Really, James Paxton is fine. Nothing a little time off won’t fix.
That was the take of the Seattle Mariners and their star pitcher on Friday, one day after Paxton had to leave the first inning of his start against the Angels in Anaheim because of back issues. The team placed Paxton on the 10-day disabled list, citing the coming All-Star break and the need for bullpen reinforcements after having to use five relievers and position player Andrew Romine to finish out Thursday’s game, an 11-2 loss.
“It gives us an extra player in this series,” Mariners manager Scott Servais told reporters before Friday’s game in Denver against the Colorado Rockies. “He wasn’t scheduled to pitch again for 10 days. It makes all the sense the world to do that. Pax felt OK this morning and he doesn’t think it’s going to be something that causes him to miss his next start.”
Paxton is eligible to come off the disabled list on July 24, the Mariners’ fourth game after next week’s break. Servais said he thinks that will be enough time to get Paxton right.
Paxton accompanied the team Denver instead of returning to Seattle, another sign his back injury isn’t too bad.
“I don’t think it’s too serious,” Paxton said Friday. “If it was more serious, I wouldn’t be able to walk or stand here. I think I just need a little bit of rest, a little bit of time, a little bit of TLC and I’ll be ready to go after the break.”
The DL move caused a series of moves to bolster the Mariners roster heading into a three-game series at Coors Field, a place notorious for the toll it takes on pitching staffs.
Promoted from Triple-A Tacoma are three right-handed pitchers: Christian Bergman, who started Friday’s game at Denver, Casey Lawrence and Mike Morin. Reliever Nick Rumbelow and infielder Gordon Beckham were sent down to the Rainiers to clear space.
Rumbelow struggled in the two outings with the Mariners since being promoted from Tacoma on July 10, giving up five runs in three innings. Beckham goes down largely because the Mariners need an extra arm in the bullpen after Thursday’s game.
Paxton faced five batters — surrendering three runs and two home runs — before he was lifted. He appeared to stretch his lower back, then sway side to side to stretch some more before Mariners trainer Matt Toth ran out to attend to him, followed by pitching coach Mel Stottlemyre Jr. and Servais.
Paxotn had topped out with a 95.4-mph fastball against Mike Trout, who singled. He threw 17 pitches. The rough outing pushed Paxton’s ERA to 3.70 and he was tagged with the loss, dropping his record to 8-4.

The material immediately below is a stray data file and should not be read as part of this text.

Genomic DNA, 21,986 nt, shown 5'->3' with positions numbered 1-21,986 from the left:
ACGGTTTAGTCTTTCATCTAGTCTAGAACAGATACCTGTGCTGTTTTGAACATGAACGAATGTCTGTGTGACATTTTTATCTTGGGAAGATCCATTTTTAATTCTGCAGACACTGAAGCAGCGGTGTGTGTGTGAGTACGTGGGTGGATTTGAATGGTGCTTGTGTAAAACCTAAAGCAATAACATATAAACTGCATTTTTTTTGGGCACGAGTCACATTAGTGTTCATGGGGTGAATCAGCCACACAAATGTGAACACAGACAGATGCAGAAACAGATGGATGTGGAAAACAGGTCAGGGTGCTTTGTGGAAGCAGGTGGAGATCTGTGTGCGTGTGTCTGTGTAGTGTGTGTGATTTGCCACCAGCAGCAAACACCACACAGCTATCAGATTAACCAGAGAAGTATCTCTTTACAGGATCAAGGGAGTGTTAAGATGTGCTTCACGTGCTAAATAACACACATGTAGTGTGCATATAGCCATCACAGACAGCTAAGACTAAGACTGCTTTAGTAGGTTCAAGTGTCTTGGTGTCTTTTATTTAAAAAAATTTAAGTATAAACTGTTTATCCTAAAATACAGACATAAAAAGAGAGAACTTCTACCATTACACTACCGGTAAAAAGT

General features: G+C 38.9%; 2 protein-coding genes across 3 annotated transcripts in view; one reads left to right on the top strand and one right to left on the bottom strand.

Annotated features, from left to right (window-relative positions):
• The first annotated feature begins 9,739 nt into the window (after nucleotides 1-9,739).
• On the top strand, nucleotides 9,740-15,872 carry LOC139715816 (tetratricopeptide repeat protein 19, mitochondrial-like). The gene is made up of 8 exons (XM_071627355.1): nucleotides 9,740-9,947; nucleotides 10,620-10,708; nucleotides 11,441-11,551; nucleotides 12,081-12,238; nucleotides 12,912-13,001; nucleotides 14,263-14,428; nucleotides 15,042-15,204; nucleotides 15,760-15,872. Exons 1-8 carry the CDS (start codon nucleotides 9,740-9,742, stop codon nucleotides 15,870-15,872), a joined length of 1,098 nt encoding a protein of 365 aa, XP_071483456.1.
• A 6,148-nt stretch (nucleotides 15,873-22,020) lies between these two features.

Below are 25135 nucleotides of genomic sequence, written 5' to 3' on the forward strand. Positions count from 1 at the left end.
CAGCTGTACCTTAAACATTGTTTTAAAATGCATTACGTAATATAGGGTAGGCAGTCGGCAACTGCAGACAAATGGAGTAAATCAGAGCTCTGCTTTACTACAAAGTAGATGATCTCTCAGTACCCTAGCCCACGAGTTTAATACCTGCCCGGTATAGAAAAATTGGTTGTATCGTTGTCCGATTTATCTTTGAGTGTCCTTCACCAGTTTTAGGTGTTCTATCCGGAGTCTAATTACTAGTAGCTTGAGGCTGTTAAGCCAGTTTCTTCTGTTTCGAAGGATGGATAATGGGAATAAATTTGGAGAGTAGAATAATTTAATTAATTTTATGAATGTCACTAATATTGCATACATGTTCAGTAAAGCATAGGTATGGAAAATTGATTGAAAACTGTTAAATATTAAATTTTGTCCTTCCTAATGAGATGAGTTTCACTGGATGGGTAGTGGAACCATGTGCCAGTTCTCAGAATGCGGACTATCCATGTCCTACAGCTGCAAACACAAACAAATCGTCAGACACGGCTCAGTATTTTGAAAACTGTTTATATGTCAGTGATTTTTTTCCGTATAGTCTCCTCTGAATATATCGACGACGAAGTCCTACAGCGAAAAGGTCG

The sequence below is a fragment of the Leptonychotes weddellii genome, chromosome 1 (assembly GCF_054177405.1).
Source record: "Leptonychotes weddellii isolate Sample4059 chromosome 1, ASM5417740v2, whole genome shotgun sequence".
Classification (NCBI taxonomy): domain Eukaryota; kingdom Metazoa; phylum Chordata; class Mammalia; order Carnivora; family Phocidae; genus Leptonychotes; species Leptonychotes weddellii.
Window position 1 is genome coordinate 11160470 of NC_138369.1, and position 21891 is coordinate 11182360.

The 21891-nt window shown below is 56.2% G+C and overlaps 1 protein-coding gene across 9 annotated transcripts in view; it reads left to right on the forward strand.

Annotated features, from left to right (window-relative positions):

“I was hoping it would loosen up,” Paxton said after the game. “I went into the game hoping the adrenaline would get me through it. But I wasn’t getting extension, there was no life on the ball and they were just floating in there.
“When it’s coming in there and there’s no life on it – for me, it’s not going to go well.”
Paxton said he didn’t get any instructions for what sort of work he’ll need to do to be ready by the end of the All-Star break, but he took some muscle relaxers and said he plans to let it relax and calm down.
“I think this is just a really small thing,” Paxton said. “Nothing that will linger or stay around.”
The Mariners have often said their hope for Paxton this season was that he just stay healthy. He went to some unique lengths this offseason to help ensure that, including going through muscle activation techniques and getting rid of cow milk from his diet (that’s right, no more milkshakes).
He’s previously missed starts for the Mariners because of finger injuries, torn nails, blisters, bruised forearms, a pectoral strain, a forearm strain, a contusion in his left elbow and a strained left latissimus dorsi muscle.
“I haven’t had anything really structural, knock on wood,” Paxton said this spring. “Nothing really serious like in the shoulder or elbow. A minor thing in my forearm but it’s wasn’t UCL. Just very odd injuries and the good thing is none of them have reoccurred. None. I’ve learned how to not have that injury occur again.
“So hopefully I’ve checked off some boxes and don’t have to worry about them anymore.”
Now add lower back stiffness.
But the Mariners were likely just being cautious, especially with his history and the All-Star break coming up.
Paxton has already pitched 119 1/3 innings this season in 19 starts. He had 24 starts and threw 136 innings all of last season and 20 starts and 121 innings in 2016.
Staff writer TJ Cotterill contributed to this report.